‘Depp v. Heard’ Netflix Director Did Not Want to Interview Johnny Depp & Amber Heard: ‘I Wanted to Get Away From Any He-Said-She-Said Within the Trial’

‘Depp v. Heard’ Netflix Director Did Not Want to Interview Johnny Depp & Amber Heard: ‘I Wanted to Get Away From Any He-Said-She-Said Within the Trial’

Filmmaker Emma Cooper had to turn her notifications off.

The director of Netflix’s “Depp v. Heard” knew that by diving back into the trial between Johnny Depp and Amber Heard, her latest project would attract a lot of commentary online. After all, the six-week defamation case between one of the most famous celebrities on the planet and his rising star ex-wife was televised live with viewers around the world consuming explosive testimony, including from both actors who accused each other of domestic violence. In the end, the jury voted in Depp’s favor with Heard ordered to pay him $10 million in damages, and ultimately settling their long-running legal battle for $1 million.

Given the high-profile and polarizing nature of her doc’s subject matter, Cooper was not entirely surprised that Team Johnny and Team Amber commenters took issue with the mere existence of the docuseries.

“You know, it’s a balanced level of hate,” Cooper says with a laugh. “I pride myself that it tends to be very 50/50,” she says, referring to fans and detractors of both Depp and Heard.

But that’s, pretty much, the point. In creating a three-part series about the globally-dissected court case, Cooper is not dropping any new revelations about the trial or its two subjects. Instead, she’s aiming to make a statement about our role in the sensational, sometimes disturbing conversation around the trial. The quick-to-judge comments the director has been receiving — before her docuseries even began streaming on Aug. 16 — are essentially a microcosm of the bigger, societal picture she’s exploring through the lens of the Depp v. Heard trial.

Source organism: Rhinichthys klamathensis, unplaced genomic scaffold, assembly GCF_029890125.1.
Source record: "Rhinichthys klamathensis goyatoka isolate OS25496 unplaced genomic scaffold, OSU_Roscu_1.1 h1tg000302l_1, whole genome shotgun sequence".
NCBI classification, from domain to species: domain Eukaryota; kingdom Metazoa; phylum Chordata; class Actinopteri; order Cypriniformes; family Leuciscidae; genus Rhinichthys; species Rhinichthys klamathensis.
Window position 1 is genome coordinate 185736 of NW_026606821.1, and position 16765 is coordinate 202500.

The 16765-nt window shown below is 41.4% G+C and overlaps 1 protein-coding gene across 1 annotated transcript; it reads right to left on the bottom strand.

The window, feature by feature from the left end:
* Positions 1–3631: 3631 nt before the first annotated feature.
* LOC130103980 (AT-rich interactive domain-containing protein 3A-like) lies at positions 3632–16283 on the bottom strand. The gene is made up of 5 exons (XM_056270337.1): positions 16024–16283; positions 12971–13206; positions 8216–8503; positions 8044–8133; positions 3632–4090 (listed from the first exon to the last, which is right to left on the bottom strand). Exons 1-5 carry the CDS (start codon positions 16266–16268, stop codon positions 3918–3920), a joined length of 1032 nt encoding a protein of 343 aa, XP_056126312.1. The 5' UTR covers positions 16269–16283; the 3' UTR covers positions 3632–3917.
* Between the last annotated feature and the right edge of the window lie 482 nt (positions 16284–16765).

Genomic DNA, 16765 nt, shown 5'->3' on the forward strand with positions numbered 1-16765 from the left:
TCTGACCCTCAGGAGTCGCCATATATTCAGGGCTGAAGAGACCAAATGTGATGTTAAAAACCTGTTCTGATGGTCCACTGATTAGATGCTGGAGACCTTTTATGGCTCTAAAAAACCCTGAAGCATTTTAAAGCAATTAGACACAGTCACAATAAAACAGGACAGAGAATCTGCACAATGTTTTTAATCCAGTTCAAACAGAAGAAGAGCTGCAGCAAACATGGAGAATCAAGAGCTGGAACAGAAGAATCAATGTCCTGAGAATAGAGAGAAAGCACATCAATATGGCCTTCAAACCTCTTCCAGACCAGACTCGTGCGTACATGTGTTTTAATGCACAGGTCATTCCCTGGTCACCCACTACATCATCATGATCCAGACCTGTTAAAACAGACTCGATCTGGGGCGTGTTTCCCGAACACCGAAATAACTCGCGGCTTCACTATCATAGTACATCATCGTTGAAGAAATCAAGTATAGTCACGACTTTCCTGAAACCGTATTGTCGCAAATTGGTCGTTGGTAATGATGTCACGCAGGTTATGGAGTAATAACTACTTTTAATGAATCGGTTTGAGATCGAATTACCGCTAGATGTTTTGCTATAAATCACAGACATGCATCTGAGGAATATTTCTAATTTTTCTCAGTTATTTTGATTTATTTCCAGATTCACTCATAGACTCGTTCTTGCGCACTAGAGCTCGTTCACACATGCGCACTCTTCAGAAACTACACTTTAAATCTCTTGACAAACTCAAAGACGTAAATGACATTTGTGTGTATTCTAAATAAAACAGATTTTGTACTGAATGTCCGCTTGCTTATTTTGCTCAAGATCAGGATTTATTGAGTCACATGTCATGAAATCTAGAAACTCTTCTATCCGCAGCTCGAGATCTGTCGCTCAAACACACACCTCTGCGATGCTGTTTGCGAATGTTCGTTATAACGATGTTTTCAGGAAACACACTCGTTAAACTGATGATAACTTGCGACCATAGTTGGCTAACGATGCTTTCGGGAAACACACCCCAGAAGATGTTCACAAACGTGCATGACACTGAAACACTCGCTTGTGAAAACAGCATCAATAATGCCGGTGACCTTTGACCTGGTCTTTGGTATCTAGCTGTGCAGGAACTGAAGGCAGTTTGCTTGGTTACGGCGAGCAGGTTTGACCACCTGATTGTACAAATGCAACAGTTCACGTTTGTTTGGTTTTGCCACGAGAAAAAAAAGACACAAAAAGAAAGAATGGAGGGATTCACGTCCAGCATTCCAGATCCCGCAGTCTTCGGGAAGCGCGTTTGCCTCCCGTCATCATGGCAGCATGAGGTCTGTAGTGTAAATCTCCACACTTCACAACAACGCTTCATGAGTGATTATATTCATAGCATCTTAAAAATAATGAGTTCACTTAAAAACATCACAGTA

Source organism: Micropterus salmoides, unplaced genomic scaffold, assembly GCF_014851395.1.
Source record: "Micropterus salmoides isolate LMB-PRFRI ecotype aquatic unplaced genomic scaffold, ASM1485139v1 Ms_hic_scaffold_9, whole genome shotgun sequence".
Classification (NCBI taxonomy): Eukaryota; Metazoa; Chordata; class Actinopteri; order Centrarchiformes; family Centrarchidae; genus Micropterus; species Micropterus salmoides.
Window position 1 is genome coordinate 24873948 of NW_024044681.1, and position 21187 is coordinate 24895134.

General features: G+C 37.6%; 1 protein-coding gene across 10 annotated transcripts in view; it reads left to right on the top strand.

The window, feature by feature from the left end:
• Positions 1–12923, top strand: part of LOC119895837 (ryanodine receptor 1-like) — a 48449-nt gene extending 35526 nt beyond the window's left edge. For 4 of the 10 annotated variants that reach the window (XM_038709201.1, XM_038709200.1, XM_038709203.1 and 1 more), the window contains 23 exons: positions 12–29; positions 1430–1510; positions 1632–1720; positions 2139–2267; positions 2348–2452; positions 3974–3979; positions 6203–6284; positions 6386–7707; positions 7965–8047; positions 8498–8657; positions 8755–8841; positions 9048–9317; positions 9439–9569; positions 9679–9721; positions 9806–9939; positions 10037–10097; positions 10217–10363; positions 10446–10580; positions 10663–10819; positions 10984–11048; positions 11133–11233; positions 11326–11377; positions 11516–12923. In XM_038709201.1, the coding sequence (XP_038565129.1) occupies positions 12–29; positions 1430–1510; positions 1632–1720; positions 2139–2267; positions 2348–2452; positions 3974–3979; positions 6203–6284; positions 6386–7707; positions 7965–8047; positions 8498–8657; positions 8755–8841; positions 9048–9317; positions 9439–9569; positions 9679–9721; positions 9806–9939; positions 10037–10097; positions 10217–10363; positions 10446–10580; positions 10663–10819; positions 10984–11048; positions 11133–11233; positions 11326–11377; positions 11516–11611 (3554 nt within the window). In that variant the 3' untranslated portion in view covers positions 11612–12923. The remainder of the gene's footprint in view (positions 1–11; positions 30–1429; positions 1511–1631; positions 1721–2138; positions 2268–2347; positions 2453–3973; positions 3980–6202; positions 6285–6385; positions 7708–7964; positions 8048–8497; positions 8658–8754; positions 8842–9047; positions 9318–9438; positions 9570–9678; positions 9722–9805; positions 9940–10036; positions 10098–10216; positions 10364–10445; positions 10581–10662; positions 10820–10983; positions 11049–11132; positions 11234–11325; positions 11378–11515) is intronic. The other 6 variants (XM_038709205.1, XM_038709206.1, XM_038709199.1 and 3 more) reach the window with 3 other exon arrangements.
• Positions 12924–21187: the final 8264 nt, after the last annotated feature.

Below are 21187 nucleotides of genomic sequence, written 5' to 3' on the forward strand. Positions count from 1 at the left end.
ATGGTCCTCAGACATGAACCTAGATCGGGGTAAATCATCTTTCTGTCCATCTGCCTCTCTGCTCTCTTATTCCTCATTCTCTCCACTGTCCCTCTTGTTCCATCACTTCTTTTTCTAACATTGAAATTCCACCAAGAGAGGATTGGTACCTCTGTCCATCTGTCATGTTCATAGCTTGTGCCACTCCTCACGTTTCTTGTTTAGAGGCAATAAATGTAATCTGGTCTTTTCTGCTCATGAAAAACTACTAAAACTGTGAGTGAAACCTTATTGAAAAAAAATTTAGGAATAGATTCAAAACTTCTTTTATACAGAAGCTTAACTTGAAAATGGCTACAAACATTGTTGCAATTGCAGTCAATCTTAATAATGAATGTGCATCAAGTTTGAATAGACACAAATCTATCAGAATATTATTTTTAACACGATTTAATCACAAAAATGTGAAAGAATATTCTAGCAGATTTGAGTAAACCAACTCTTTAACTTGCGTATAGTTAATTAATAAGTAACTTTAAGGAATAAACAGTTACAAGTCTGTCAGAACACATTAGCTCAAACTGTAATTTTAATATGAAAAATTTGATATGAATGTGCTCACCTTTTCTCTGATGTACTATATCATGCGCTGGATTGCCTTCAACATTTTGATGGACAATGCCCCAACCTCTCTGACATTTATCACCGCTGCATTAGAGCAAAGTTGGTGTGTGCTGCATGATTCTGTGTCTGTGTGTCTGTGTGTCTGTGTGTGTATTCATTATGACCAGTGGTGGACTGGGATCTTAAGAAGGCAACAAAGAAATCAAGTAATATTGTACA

The docuseries came from Cooper’s own interest in the trial, as a spectator of what happened in the courtroom and on social media.

“I found myself compulsively watching the live feed, and then discussing it with my friends, and looking at what everybody was saying on social. And I wondered what that said about me that I was so interested in what felt like a rather a sad open event of a private relationship,” says Cooper, who directed “The Mystery of Marilyn Monroe: The Unheard Tapes” and “The Disappearance of Madeleine McCann,” both for Netflix. “The more I looked into it, I felt like we were in a cultural and social phenomenon. As a documentary maker, I felt there was an opportunity for me to reflect how I was feeling while I was watching it, and I felt that it was a real moment in time.”

She continues, “My intention, right from the start, was to make a cogent and interesting reflection of what happened without using interviews or experts.”

Indeed, unlike most documentaries, “Depp v. Heard” does not feature any interviews with experts or journalists, and does not feature exclusive sit-downs with Depp, Heard or their respective legal teams. The series repurposes the trial live-feed and utilizes a heavy amount of YouTube commentary, TikToks and archival footage from the media who covered the trial.

Cooper says that she reached out to both Depp and Heard’s representatives to make them aware of the docuseries, but not to ask for interviews.